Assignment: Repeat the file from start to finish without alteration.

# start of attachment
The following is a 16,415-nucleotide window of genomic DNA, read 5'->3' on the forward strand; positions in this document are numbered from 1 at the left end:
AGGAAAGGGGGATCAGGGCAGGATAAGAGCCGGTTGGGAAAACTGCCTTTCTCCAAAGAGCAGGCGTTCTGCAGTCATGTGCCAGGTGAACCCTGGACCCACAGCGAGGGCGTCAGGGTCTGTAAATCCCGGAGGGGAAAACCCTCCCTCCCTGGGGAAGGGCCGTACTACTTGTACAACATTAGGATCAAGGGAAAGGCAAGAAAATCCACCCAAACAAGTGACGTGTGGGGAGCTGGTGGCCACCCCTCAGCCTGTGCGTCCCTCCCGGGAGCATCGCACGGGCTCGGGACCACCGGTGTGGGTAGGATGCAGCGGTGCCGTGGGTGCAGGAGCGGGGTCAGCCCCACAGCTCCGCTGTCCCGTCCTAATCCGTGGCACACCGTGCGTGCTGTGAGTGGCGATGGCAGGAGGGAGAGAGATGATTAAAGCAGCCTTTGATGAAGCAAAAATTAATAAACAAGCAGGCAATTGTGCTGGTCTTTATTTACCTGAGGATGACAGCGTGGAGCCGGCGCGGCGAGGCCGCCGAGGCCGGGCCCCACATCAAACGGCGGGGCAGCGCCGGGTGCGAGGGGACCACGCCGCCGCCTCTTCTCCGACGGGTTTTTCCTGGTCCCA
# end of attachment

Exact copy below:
The following is a 16,415-nucleotide window of genomic DNA, read 5'->3' on the forward strand; positions in this document are numbered from 1 at the left end:
AGGAAAGGGGGATCAGGGCAGGATAAGAGCCGGTTGGGAAAACTGCCTTTCTCCAAAGAGCAGGCGTTCTGCAGTCATGTGCCAGGTGAACCCTGGACCCACAGCGAGGGCGTCAGGGTCTGTAAATCCCGGAGGGGAAAACCCTCCCTCCCTGGGGAAGGGCCGTACTACTTGTACAACATTAGGATCAAGGGAAAGGCAAGAAAATCCACCCAAACAAGTGACGTGTGGGGAGCTGGTGGCCACCCCTCAGCCTGTGCGTCCCTCCCGGGAGCATCGCACGGGCTCGGGACCACCGGTGTGGGTAGGATGCAGCGGTGCCGTGGGTGCAGGAGCGGGGTCAGCCCCACAGCTCCGCTGTCCCGTCCTAATCCGTGGCACACCGTGCGTGCTGTGAGTGGCGATGGCAGGAGGGAGAGAGATGATTAAAGCAGCCTTTGATGAAGCAAAAATTAATAAACAAGCAGGCAATTGTGCTGGTCTTTATTTACCTGAGGATGACAGCGTGGAGCCGGCGCGGCGAGGCCGCCGAGGCCGGGCCCCACATCAAACGGCGGGGCAGCGCCGGGTGCGAGGGGACCACGCCGCCGCCTCTTCTCCGACGGGTTTTTCCTGGTCCCA